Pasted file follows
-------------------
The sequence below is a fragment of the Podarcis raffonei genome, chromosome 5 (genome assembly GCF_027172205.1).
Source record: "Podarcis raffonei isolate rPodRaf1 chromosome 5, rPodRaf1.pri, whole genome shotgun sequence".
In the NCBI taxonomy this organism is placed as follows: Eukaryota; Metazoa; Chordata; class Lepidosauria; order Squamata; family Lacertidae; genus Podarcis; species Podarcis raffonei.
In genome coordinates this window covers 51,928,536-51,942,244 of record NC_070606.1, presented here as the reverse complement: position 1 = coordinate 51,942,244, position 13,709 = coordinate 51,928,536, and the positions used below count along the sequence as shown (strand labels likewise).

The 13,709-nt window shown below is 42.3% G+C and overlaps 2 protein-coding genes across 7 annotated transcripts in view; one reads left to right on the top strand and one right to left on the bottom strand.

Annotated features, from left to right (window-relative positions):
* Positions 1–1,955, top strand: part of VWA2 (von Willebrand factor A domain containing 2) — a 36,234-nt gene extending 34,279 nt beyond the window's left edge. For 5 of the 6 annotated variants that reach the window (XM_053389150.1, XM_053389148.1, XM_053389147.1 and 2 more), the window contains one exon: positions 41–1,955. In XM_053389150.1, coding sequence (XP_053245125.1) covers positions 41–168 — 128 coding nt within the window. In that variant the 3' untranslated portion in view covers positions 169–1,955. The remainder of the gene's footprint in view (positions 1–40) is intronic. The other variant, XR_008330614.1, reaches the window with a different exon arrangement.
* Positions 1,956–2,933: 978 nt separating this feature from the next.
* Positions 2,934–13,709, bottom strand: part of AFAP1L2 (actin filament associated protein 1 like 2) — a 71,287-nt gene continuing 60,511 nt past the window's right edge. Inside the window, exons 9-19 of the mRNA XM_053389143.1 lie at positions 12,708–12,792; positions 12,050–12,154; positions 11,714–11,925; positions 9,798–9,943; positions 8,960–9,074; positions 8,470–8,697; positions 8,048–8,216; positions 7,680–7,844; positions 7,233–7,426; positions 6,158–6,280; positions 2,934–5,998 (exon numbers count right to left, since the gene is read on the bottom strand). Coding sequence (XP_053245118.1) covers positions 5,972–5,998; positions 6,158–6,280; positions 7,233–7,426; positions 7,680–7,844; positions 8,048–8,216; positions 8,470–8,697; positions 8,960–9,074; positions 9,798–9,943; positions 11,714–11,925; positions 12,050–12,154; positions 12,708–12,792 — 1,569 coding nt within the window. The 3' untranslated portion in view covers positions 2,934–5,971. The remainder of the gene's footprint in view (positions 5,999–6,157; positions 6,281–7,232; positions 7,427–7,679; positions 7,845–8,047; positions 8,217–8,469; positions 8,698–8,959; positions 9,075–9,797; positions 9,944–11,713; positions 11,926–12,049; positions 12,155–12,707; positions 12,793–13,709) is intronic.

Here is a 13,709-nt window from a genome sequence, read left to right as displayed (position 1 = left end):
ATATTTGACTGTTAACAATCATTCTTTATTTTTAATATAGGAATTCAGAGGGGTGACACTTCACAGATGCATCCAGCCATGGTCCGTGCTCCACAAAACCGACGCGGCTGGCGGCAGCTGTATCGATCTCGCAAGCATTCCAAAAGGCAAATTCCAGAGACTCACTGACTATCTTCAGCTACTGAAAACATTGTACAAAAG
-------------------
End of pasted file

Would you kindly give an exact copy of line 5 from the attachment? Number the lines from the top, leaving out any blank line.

The 13,709-nt window shown below is 42.3% G+C and overlaps 2 protein-coding genes across 7 annotated transcripts in view; one reads left to right on the top strand and one right to left on the bottom strand.